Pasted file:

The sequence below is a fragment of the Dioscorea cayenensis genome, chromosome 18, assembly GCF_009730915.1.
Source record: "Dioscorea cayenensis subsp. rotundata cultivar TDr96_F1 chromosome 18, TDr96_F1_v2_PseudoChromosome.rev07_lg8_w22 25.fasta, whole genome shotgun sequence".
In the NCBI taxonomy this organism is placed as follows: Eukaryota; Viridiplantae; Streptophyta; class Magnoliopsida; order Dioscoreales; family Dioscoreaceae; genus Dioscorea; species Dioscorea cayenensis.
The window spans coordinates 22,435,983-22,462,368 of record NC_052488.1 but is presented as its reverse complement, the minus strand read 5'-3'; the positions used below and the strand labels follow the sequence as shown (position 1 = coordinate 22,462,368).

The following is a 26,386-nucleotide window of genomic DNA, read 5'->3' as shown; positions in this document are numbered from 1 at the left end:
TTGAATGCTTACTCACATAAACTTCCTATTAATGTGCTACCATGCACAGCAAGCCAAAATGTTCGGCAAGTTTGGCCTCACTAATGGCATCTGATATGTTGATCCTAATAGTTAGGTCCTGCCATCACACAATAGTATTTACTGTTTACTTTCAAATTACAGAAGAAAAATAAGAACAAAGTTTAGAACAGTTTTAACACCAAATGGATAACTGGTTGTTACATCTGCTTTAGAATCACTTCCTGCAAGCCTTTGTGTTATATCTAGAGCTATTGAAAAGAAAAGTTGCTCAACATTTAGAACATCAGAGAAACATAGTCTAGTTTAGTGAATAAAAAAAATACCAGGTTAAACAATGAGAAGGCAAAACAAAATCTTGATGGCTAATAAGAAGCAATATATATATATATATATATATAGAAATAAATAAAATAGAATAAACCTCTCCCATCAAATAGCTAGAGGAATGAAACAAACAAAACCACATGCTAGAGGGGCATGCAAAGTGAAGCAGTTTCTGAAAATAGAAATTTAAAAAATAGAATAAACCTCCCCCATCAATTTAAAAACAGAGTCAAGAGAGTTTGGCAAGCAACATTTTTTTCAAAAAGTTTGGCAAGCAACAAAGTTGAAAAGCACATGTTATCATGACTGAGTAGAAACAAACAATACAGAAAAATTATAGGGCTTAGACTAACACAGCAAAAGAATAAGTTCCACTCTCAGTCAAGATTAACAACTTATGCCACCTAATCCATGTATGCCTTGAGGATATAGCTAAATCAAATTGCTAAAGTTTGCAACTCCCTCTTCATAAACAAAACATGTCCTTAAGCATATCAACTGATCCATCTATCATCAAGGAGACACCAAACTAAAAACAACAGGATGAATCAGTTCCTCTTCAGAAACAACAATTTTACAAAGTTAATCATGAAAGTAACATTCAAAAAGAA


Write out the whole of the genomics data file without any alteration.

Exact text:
The sequence below is a fragment of the Dioscorea cayenensis genome, chromosome 18, assembly GCF_009730915.1.
Source record: "Dioscorea cayenensis subsp. rotundata cultivar TDr96_F1 chromosome 18, TDr96_F1_v2_PseudoChromosome.rev07_lg8_w22 25.fasta, whole genome shotgun sequence".
In the NCBI taxonomy this organism is placed as follows: Eukaryota; Viridiplantae; Streptophyta; class Magnoliopsida; order Dioscoreales; family Dioscoreaceae; genus Dioscorea; species Dioscorea cayenensis.
The window spans coordinates 22,435,983-22,462,368 of record NC_052488.1 but is presented as its reverse complement, the minus strand read 5'-3'; the positions used below and the strand labels follow the sequence as shown (position 1 = coordinate 22,462,368).

The following is a 26,386-nucleotide window of genomic DNA, read 5'->3' as shown; positions in this document are numbered from 1 at the left end:
TTGAATGCTTACTCACATAAACTTCCTATTAATGTGCTACCATGCACAGCAAGCCAAAATGTTCGGCAAGTTTGGCCTCACTAATGGCATCTGATATGTTGATCCTAATAGTTAGGTCCTGCCATCACACAATAGTATTTACTGTTTACTTTCAAATTACAGAAGAAAAATAAGAACAAAGTTTAGAACAGTTTTAACACCAAATGGATAACTGGTTGTTACATCTGCTTTAGAATCACTTCCTGCAAGCCTTTGTGTTATATCTAGAGCTATTGAAAAGAAAAGTTGCTCAACATTTAGAACATCAGAGAAACATAGTCTAGTTTAGTGAATAAAAAAAATACCAGGTTAAACAATGAGAAGGCAAAACAAAATCTTGATGGCTAATAAGAAGCAATATATATATATATATATATATAGAAATAAATAAAATAGAATAAACCTCTCCCATCAAATAGCTAGAGGAATGAAACAAACAAAACCACATGCTAGAGGGGCATGCAAAGTGAAGCAGTTTCTGAAAATAGAAATTTAAAAAATAGAATAAACCTCCCCCATCAATTTAAAAACAGAGTCAAGAGAGTTTGGCAAGCAACATTTTTTTCAAAAAGTTTGGCAAGCAACAAAGTTGAAAAGCACATGTTATCATGACTGAGTAGAAACAAACAATACAGAAAAATTATAGGGCTTAGACTAACACAGCAAAAGAATAAGTTCCACTCTCAGTCAAGATTAACAACTTATGCCACCTAATCCATGTATGCCTTGAGGATATAGCTAAATCAAATTGCTAAAGTTTGCAACTCCCTCTTCATAAACAAAACATGTCCTTAAGCATATCAACTGATCCATCTATCATCAAGGAGACACCAAACTAAAAACAACAGGATGAATCAGTTCCTCTTCAGAAACAACAATTTTACAAAGTTAATCATGAAAGTAACATTCAAAAAGAA